Middle of the pack. That’s where I wanted to be, because that’s where everyone told me I should be. I was new at this, and I still wasn’t very fast, so middle of the pack was the best place to start. Let the fast ones get out front, and the old, the slow, the ones with kids, strollers, let them fall behind. Middle of the pack. Middle of the pack. Middle of the pa…
And that’s what I thought about during my second 5K road race last week. I took part in my first race back in May, but it was so last minute that I didn’t have much time to think about it. But for my second 5K, I had an agenda: I wanted a Personal Record. It was a flat, fast course, so I knew I could get it.
Here’s the thing: I’m fat. Overweight is the term we use in polite company, but either way, I’m bigger than I should be. I’m in pretty damn good health otherwise (aside from a funky spine), but I’ve noticed that I sit a lot more than I did when I was younger. Which, of course, leads to getting fat. Last summer, I decided it was time to get back into athletic shape (meaning I could walk up a short incline without wheezing like an 85 year old man), so I started jogging. I started up with a Couch-To-5K app on my phone, joined Runkeeper.com, and mapped out a 3.1 mile course in my neighborhood (for those not in the know, 3.1 mi = 5K).
It started off well. I even got up to 4 miles running with only a few walking breaks. But by October, my hip started to hurt (when I say hurt, I mean crippling, stabbing pains like the hot poker of hell was digging into my lower back) and winter was well on her way, so I stopped. I went to the gym at least twice a week, but we all know that’s not the same. So I was getting more sedentary as the winter months wore on, and the scale was showing it.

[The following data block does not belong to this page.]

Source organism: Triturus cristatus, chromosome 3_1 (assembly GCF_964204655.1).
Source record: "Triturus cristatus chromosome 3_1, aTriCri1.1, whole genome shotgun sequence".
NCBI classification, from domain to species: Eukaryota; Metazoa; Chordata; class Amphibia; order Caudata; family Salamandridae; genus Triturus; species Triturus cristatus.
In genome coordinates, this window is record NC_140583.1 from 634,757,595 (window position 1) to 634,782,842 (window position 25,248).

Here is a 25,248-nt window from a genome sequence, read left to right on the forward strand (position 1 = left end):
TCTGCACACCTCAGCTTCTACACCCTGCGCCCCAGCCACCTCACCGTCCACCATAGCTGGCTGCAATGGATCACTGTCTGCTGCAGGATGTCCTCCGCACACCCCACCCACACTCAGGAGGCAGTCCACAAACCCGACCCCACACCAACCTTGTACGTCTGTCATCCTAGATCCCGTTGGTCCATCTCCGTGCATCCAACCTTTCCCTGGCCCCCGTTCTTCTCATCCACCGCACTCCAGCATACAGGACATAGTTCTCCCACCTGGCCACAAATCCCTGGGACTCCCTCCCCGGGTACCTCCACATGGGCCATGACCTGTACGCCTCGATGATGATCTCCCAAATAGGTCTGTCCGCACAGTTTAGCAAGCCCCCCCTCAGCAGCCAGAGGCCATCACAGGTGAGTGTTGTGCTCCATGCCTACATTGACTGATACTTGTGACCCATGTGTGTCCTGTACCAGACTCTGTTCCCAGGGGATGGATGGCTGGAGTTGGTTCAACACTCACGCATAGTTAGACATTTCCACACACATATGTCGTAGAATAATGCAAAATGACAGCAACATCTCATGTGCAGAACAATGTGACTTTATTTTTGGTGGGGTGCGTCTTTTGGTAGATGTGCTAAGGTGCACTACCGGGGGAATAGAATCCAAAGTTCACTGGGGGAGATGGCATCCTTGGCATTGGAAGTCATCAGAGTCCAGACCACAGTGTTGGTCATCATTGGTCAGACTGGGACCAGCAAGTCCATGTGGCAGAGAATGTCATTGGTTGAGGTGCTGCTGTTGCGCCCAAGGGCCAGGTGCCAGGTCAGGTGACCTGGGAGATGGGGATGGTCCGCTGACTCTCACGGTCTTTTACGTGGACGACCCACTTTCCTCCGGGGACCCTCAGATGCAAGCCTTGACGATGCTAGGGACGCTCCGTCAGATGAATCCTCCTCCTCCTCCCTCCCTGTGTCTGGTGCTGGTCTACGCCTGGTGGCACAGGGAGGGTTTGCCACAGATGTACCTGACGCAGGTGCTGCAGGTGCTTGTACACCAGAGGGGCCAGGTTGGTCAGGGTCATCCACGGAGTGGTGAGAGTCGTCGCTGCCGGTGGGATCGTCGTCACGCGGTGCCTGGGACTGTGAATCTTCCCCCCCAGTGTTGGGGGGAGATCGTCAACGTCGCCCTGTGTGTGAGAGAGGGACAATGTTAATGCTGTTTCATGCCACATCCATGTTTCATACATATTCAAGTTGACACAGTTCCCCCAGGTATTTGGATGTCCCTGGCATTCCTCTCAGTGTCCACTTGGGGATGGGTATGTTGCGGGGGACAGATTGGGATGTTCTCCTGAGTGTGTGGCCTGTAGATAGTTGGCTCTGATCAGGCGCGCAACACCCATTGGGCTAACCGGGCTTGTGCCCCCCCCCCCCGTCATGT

I made a New Year’s Resolution. I didn’t call it that, but that’s what it was. I was going to run a 5K race this year. At least one. So the first step was to get my hip back in shape and out of pain. That involved a lot of stretching and therapy sessions at the chiropractor’s office. Once that was squared away, I started running, gingerly at first, to get my body used to the stress.
The first 5K happened by chance. The guys at work were doing a 5K and Rememberance Walk. The boss was going to do it too, and I challenged him to run it with me. In the end, he walked the course, but I was the only one from the team to run it. It was a good goal, and I proudly accomplished it. The Fiancée came to support me as I ran, even though she wasn’t feeling well that morning. I set a PR that day too: 38:50. I know, slow as a freaking turtle, but it was great for me.
This race, however, I was to do alone. Standing in that crowd at the starting line, alone, no one there to cheer me on, you’d think I’d have sunk into a deep depression. But I was focused. I was psyched. I was ready. And then I started running, and my legs refused to move. I was suddenly weak and tired. Here I was, coming up on the first (small) hill, and my legs didn’t want to go. So I pushed. And walked. And ran. And I finished. 38:03.
Yeah. A new PR.